Moulding Knife Breakage

by Russ Rego

This article will provide some safety tips, suggestions, causes and solutions on how to by-pass moulding knife damage and or breakage on industrial style moulders.

Industrial moulding knife damage occurs daily in our business, it is an unfortunate situation but it is inevitable; this is something that will materialize with all moulding machine operators eventually.

Everybody’s main concern should be the safety of the moulding machine operator and others around the moulding machinery; this reiterates that obligation, all moulding machine guards, hoods, and other safety devices should always be in there proper place and accurately functioning throughout the service life of the moulding machinery.

Below is an image of a damaged moulding knife we received for sharpening. It is obvious these crown-moulding knives hit multiple foreign objects in the lumber while in the milling process. We will refrain from speculating on how these moulding knives were broken, thankfully no one was injured.

Damaged & Broken Moulding Knives

We have compiled a list below of possible causes and solutions of items that might contribute to possible moulding knife fracture and breakage. Your safety and health are our primary concern, it is your duty and responsibility to abide by all safety practices set forth by your employer and the manufacturer of your moulder machinery.


  • Cause: Moulding knife encountered the bedplate, chip breakers and or fences while in operation.
  • Solution: Rotate moulding knives slowly by hand in reverse of normal rotation during setup. This procedure will confirm moulding knives will clear all obstacles they may encounter during milling operation. Perform a crash test on all chip breakers, chip deflectors, and pressure elements with a 2x4 during set up, adjust cutting circle if necessary.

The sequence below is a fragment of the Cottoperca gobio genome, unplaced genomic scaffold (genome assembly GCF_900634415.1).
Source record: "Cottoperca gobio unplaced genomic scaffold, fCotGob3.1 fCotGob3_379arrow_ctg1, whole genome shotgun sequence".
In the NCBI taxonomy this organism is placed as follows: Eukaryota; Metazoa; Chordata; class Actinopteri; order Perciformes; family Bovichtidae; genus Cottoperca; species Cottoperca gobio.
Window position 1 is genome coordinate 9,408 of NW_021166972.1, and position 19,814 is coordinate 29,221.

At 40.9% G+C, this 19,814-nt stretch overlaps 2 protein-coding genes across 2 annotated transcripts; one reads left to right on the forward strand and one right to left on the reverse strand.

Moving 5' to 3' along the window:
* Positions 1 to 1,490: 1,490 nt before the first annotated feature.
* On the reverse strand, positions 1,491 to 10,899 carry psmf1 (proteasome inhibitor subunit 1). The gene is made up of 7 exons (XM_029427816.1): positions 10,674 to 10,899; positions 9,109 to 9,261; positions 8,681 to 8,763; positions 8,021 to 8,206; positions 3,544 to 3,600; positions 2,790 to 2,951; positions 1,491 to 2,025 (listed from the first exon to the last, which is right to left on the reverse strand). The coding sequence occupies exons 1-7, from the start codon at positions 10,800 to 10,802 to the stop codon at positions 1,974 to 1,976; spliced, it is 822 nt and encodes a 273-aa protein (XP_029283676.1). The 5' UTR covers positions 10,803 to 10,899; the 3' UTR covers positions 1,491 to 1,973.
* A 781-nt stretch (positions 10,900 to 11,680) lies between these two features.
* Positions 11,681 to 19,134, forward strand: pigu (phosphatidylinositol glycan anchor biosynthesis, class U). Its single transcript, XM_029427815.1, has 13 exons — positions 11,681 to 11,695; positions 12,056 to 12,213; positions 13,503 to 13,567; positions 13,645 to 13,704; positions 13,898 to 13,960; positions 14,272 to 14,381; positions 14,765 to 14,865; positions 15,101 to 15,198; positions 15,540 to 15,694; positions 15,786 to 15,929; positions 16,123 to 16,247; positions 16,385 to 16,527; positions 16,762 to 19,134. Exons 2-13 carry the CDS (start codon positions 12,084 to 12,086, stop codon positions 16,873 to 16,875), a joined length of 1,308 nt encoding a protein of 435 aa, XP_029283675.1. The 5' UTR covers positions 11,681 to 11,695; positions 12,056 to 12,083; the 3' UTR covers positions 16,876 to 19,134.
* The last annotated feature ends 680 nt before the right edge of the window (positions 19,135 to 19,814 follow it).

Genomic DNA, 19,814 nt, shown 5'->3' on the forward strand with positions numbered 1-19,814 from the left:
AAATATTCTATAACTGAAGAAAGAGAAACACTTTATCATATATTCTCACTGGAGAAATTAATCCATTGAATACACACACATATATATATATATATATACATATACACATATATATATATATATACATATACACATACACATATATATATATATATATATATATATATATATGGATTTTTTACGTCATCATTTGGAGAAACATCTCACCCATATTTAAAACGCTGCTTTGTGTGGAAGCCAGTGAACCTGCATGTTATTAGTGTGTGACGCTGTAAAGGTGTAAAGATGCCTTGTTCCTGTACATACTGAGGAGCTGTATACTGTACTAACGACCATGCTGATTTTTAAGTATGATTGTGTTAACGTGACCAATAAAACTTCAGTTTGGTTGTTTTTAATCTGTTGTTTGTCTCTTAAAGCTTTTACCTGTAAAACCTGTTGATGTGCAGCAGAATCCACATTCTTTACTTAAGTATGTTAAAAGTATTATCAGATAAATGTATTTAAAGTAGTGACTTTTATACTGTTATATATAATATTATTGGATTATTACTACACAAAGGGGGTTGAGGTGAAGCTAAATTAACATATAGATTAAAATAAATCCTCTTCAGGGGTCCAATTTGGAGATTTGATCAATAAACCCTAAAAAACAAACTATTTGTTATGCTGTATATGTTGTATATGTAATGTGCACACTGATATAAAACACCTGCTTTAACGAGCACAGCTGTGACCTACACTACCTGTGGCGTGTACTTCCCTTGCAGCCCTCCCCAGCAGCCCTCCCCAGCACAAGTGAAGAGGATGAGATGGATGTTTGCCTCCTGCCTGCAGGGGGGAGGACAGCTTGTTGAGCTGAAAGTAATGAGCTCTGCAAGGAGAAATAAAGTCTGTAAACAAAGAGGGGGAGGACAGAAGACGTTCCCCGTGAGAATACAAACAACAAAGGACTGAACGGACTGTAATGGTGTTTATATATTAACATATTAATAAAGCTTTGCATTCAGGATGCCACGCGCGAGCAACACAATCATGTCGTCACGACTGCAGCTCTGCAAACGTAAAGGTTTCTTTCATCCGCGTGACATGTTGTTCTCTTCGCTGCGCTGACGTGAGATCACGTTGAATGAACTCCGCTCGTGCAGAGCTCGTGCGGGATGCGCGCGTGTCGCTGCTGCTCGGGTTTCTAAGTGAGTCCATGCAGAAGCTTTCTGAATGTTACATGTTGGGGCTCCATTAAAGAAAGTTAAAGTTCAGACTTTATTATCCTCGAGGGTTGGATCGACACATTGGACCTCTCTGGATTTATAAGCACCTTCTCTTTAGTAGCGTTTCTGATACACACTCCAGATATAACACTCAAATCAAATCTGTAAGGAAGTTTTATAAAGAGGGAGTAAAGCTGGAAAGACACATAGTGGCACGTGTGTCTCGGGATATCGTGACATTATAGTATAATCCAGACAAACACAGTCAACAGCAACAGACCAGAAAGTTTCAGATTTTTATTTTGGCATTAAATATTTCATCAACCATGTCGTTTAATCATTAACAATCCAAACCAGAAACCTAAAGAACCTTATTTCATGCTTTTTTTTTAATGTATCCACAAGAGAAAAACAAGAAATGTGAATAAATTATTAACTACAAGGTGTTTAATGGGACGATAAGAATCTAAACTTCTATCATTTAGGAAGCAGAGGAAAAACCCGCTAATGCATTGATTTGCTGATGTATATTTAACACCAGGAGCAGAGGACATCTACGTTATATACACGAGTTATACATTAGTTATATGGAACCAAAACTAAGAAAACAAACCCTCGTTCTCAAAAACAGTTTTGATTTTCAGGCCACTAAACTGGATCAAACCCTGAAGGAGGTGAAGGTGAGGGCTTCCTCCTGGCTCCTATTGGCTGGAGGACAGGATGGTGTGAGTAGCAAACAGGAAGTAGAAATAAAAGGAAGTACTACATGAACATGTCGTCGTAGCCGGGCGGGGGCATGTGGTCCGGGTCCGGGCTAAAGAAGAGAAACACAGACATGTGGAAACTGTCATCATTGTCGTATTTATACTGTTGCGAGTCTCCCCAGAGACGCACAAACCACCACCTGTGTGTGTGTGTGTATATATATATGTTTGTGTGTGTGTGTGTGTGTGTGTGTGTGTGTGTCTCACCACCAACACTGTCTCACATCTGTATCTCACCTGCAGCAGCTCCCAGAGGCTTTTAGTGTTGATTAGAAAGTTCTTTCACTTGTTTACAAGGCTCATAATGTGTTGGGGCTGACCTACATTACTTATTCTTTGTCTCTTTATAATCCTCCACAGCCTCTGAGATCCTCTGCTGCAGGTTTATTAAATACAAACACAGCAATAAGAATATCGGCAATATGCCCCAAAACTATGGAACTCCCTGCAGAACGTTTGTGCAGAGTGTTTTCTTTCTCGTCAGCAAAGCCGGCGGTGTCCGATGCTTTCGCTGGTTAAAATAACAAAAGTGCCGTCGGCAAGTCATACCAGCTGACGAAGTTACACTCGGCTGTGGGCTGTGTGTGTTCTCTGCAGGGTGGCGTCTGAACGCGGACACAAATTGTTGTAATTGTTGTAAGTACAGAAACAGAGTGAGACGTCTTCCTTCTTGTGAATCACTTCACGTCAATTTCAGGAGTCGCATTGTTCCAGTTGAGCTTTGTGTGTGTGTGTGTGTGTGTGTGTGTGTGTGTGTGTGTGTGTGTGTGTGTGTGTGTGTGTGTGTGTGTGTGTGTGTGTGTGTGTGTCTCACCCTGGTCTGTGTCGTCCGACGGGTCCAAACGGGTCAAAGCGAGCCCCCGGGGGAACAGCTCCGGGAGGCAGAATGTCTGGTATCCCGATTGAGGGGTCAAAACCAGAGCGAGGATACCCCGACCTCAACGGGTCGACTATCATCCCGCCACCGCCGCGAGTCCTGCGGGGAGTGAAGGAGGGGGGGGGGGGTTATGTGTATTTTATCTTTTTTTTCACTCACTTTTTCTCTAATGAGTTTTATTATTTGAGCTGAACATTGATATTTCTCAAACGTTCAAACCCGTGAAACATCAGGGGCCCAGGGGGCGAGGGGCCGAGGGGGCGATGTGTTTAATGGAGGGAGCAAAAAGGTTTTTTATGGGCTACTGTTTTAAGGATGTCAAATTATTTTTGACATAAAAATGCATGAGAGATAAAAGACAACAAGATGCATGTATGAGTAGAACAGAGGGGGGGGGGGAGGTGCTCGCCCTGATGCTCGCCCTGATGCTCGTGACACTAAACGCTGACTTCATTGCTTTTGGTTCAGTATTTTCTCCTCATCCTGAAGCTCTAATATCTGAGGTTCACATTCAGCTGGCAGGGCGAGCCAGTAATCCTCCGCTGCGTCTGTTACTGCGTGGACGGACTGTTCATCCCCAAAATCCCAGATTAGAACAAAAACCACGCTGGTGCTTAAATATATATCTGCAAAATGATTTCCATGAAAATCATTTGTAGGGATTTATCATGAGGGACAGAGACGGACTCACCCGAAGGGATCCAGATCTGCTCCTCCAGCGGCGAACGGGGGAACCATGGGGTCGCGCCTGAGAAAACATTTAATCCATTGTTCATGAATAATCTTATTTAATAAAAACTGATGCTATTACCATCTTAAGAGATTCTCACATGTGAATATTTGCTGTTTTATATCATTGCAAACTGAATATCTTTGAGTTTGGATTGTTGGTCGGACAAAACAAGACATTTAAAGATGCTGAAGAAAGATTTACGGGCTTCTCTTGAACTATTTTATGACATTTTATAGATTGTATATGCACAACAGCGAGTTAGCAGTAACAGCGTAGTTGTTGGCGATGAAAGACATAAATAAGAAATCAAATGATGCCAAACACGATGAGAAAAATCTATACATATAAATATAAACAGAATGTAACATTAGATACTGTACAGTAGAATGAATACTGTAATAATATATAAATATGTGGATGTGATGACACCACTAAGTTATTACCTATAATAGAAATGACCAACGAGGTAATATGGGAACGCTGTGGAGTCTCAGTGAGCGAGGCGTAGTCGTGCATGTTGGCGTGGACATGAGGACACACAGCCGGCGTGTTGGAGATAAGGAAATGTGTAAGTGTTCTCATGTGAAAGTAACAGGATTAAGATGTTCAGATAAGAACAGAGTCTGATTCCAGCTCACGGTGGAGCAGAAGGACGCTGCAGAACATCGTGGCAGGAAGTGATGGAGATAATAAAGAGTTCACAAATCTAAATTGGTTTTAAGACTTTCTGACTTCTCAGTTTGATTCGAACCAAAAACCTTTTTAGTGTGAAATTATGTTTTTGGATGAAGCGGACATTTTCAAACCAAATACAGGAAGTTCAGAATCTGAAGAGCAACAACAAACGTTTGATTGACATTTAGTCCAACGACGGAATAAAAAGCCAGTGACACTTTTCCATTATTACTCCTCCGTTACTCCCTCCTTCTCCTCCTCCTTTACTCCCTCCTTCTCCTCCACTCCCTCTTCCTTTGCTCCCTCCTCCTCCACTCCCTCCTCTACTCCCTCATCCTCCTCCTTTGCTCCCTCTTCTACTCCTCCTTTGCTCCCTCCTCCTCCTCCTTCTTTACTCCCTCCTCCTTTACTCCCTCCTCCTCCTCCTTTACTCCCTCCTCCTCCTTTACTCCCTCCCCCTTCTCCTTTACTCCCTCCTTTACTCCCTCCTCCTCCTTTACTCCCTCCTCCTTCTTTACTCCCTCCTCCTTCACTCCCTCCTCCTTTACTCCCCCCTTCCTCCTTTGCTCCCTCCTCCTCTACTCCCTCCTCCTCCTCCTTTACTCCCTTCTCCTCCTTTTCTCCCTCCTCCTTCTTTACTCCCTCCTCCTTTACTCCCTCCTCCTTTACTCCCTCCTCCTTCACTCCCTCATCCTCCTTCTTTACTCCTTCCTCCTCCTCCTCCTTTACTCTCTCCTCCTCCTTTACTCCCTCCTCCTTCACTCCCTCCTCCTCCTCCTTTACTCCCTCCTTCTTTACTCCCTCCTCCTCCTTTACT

• Cause: Knots in the lumber may dislodge while milling, they became projectiles striking the moulding knives, which causes fracturing, and or breakage.
  • Solution: Possessing a small rubber or hard plastic mallet would allow the moulder operator to lightly tap the knot or knots to assure oneself that these knots in the lumber would proceed thru moulder milling and remain intact throughout the process.
  • Cause: Moulder operator halted the moulding spindle motors prior to the moulding machine’s feed system. Motor spindle brakes stop the moulding spindles very quickly, if moulder spindle brakes activate while the feed system is in operation it could be the origin of moulding knife breakage, some moulders have safety limits in place to avoid this action from occurring.